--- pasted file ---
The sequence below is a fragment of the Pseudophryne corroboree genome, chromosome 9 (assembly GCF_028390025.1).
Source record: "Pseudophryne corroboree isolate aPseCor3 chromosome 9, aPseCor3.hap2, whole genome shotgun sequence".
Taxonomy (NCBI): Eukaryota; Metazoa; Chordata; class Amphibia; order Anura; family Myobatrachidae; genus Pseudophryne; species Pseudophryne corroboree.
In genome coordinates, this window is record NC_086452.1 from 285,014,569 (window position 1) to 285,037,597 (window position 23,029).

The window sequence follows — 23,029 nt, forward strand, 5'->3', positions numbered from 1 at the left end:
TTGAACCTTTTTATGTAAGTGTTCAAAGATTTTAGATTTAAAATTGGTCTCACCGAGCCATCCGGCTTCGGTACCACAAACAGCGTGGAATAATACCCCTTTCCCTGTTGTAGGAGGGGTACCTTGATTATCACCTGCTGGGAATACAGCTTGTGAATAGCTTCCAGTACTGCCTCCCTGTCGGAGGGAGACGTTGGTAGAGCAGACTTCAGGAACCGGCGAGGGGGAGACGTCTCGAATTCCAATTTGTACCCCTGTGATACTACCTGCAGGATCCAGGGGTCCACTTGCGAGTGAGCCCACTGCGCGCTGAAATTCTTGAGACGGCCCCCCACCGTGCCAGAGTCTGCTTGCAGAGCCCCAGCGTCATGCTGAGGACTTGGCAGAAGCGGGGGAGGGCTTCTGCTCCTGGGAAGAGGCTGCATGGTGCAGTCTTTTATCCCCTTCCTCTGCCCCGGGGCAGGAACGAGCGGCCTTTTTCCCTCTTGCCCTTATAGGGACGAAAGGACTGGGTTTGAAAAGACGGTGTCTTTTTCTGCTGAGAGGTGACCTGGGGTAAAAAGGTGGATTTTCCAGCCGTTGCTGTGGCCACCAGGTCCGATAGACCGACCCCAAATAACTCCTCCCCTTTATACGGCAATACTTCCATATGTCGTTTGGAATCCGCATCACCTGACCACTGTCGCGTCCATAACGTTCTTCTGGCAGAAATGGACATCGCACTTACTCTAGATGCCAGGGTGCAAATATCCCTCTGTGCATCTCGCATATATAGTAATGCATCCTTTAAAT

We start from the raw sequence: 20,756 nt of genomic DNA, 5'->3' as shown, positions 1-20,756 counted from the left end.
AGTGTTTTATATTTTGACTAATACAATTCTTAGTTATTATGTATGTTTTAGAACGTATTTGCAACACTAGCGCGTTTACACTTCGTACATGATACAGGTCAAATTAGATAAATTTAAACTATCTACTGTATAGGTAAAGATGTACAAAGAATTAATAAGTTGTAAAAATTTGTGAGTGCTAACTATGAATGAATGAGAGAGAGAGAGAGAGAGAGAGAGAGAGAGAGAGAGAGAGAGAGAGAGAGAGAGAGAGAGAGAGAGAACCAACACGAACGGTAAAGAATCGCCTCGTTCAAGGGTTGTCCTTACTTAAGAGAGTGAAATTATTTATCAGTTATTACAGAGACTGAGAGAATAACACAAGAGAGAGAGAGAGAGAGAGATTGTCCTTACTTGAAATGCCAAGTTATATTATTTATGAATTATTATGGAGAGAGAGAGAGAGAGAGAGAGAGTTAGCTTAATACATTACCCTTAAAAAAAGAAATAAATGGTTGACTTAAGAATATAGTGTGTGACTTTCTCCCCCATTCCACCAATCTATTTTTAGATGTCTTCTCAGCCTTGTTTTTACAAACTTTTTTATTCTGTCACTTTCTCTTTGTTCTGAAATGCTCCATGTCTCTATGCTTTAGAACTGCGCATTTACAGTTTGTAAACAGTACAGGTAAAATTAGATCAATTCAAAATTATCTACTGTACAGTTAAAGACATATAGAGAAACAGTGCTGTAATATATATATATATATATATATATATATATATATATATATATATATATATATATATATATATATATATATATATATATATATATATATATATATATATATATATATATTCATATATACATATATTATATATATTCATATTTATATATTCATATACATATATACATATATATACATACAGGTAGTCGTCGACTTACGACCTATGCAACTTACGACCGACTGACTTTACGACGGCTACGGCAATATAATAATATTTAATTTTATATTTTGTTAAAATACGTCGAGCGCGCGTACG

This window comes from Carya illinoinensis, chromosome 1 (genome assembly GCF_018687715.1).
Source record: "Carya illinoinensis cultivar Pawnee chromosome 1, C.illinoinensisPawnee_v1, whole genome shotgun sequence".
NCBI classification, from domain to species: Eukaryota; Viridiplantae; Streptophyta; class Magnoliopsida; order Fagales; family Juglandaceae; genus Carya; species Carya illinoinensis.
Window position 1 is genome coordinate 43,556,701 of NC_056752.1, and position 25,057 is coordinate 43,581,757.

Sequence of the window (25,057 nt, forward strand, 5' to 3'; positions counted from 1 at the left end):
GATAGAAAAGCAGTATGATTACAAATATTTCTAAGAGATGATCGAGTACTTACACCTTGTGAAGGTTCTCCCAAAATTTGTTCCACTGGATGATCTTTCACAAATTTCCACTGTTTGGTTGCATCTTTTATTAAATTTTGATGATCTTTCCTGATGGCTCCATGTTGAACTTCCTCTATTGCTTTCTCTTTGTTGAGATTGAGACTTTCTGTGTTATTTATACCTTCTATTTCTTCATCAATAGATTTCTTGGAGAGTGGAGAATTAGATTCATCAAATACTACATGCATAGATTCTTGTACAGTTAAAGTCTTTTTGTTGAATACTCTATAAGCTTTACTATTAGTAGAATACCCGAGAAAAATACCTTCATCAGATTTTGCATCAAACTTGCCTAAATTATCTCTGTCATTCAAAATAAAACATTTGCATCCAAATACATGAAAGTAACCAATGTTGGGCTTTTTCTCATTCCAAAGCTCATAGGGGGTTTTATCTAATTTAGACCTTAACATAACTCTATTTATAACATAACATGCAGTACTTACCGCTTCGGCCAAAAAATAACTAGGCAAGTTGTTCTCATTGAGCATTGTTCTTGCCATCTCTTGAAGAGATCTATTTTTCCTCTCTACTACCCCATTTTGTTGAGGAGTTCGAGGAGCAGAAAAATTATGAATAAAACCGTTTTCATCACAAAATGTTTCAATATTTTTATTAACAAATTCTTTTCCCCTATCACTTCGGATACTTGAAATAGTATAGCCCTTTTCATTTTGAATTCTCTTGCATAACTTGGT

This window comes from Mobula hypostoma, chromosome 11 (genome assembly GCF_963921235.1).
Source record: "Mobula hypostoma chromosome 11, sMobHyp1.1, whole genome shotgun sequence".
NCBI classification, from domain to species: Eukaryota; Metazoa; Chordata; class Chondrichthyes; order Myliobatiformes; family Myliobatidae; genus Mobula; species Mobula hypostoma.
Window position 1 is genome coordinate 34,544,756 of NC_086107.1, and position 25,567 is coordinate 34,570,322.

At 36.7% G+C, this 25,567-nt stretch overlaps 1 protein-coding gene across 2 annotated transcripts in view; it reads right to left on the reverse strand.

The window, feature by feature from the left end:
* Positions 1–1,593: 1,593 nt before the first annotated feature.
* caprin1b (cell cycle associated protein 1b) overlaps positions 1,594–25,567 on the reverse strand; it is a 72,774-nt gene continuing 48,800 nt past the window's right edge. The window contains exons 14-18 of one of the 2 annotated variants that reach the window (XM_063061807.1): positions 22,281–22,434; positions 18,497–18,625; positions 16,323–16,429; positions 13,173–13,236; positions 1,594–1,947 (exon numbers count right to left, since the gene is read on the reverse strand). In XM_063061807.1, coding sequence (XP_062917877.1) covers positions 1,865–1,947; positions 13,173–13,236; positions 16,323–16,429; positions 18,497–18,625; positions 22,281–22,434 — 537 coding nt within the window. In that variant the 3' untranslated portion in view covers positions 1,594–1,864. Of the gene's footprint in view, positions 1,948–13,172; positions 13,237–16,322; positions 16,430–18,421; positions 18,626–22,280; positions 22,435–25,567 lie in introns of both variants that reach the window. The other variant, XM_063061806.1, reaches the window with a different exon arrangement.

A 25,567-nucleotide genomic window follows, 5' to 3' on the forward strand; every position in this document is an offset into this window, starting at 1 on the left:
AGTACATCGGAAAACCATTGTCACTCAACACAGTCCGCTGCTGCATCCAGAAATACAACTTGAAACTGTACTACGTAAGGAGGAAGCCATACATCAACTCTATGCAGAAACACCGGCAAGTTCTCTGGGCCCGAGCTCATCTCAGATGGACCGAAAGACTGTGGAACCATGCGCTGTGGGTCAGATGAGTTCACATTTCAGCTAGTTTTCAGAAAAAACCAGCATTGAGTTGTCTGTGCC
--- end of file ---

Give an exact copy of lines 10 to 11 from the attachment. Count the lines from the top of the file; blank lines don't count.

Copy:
Source record: "Carya illinoinensis cultivar Pawnee chromosome 1, C.illinoinensisPawnee_v1, whole genome shotgun sequence".
NCBI classification, from domain to species: Eukaryota; Viridiplantae; Streptophyta; class Magnoliopsida; order Fagales; family Juglandaceae; genus Carya; species Carya illinoinensis.